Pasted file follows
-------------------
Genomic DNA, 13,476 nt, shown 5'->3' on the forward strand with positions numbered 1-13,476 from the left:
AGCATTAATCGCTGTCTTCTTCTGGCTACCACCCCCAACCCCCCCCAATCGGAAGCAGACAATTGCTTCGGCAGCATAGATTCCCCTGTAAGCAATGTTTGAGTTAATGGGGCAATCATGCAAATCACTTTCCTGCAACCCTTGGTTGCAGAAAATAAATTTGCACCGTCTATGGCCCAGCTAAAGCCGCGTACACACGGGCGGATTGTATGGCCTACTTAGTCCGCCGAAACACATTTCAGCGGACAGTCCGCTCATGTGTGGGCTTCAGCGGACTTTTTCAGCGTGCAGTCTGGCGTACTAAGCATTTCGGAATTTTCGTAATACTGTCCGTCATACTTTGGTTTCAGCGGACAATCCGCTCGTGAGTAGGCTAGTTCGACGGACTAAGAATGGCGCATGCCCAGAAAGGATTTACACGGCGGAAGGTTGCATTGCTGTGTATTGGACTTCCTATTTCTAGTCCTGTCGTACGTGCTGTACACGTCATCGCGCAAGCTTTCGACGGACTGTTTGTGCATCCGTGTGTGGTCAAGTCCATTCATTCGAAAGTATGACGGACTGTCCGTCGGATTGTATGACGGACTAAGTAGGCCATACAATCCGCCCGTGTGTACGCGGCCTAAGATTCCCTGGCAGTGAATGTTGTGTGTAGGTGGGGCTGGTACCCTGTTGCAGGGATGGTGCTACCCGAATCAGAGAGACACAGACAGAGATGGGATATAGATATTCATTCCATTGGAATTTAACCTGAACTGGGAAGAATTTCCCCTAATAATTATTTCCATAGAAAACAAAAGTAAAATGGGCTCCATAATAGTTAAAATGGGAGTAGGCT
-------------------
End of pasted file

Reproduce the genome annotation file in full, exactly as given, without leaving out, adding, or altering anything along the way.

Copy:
Genomic DNA, 13,476 nt, shown 5'->3' on the forward strand with positions numbered 1-13,476 from the left:
AGCATTAATCGCTGTCTTCTTCTGGCTACCACCCCCAACCCCCCCCAATCGGAAGCAGACAATTGCTTCGGCAGCATAGATTCCCCTGTAAGCAATGTTTGAGTTAATGGGGCAATCATGCAAATCACTTTCCTGCAACCCTTGGTTGCAGAAAATAAATTTGCACCGTCTATGGCCCAGCTAAAGCCGCGTACACACGGGCGGATTGTATGGCCTACTTAGTCCGCCGAAACACATTTCAGCGGACAGTCCGCTCATGTGTGGGCTTCAGCGGACTTTTTCAGCGTGCAGTCTGGCGTACTAAGCATTTCGGAATTTTCGTAATACTGTCCGTCATACTTTGGTTTCAGCGGACAATCCGCTCGTGAGTAGGCTAGTTCGACGGACTAAGAATGGCGCATGCCCAGAAAGGATTTACACGGCGGAAGGTTGCATTGCTGTGTATTGGACTTCCTATTTCTAGTCCTGTCGTACGTGCTGTACACGTCATCGCGCAAGCTTTCGACGGACTGTTTGTGCATCCGTGTGTGGTCAAGTCCATTCATTCGAAAGTATGACGGACTGTCCGTCGGATTGTATGACGGACTAAGTAGGCCATACAATCCGCCCGTGTGTACGCGGCCTAAGATTCCCTGGCAGTGAATGTTGTGTGTAGGTGGGGCTGGTACCCTGTTGCAGGGATGGTGCTACCCGAATCAGAGAGACACAGACAGAGATGGGATATAGATATTCATTCCATTGGAATTTAACCTGAACTGGGAAGAATTTCCCCTAATAATTATTTCCATAGAAAACAAAAGTAAAATGGGCTCCATAATAGTTAAAATGGGAGTAGGCT